LSD-assisted psychotherapy for anxiety associated with a life-threatening disease: A qualitative study of acute and sustained subjective effects
by Peter Gasser, Katharina Kirchner, and Torsten Passie.
Objective: A recently published study showed the safety and efficacy of LSD-assisted psychotherapy in patients with anxiety associated with lifethreatening
diseases. Participants of this study were included in a prospective follow-up.
Method: 12 months after finishing LSD psychotherapy, 10 participants were tested for anxiety (STAI) and participated in a semi-structured
interview. A Qualitative Content Analysis (QCA) was carried out on the interviews to elaborate about LSD effects and lasting psychological
Results: None of the participants reported lasting adverse reactions. The significant benefits as measured with the STAI were sustained over a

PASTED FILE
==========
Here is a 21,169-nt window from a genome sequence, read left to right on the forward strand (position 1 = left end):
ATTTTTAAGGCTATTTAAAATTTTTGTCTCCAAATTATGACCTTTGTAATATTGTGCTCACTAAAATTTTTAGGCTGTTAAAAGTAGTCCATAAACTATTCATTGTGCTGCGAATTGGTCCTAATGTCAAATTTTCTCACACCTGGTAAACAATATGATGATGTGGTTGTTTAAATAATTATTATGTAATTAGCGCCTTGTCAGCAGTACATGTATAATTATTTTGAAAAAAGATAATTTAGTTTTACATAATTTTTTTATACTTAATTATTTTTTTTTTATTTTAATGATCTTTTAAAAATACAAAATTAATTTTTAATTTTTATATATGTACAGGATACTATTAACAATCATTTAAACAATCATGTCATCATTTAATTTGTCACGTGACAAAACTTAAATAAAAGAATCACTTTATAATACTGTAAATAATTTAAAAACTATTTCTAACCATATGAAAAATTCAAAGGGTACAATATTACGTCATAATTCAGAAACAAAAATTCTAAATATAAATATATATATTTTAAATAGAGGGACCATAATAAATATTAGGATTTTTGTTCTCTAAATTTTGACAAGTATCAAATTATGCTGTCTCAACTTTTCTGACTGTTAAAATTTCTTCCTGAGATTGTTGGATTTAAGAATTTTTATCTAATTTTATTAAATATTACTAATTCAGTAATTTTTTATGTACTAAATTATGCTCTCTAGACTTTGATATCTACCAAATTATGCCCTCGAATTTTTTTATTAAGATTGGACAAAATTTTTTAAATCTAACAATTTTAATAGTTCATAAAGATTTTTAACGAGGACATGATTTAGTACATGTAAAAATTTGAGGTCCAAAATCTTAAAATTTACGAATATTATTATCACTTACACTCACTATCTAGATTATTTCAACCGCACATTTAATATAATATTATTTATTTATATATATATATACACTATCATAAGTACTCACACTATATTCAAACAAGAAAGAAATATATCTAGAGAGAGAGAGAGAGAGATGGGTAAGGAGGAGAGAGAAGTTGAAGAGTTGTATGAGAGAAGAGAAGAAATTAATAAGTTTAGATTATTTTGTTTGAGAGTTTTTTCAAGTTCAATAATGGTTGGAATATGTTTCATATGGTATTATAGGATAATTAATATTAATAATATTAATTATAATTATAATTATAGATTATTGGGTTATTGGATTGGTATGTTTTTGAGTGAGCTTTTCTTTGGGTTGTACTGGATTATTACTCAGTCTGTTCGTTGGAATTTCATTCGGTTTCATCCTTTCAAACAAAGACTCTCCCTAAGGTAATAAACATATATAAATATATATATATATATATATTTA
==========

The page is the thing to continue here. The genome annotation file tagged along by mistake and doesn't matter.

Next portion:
12-month period. In the QCA participants consistently reported insightful, cathartic and interpersonal experiences, accompanied by a reduction in
anxiety (77.8%) and a rise in quality of life (66.7%). Evaluations of subjective experiences suggest facilitated access to emotions, confrontation of
previously unknown anxieties, worries, resources and intense emotional peak experiences à la Maslow as major psychological working mechanisms. The
experiences created led to a restructuring of the person’s emotional trust, situational understanding, habits and world view.
Conclusions: LSD administered in a medically supervised psychotherapeutic setting can be safe and generate lasting benefits in patients with a life threatening disease. Explanatory models for the therapeutic effects of LSD warrant further study.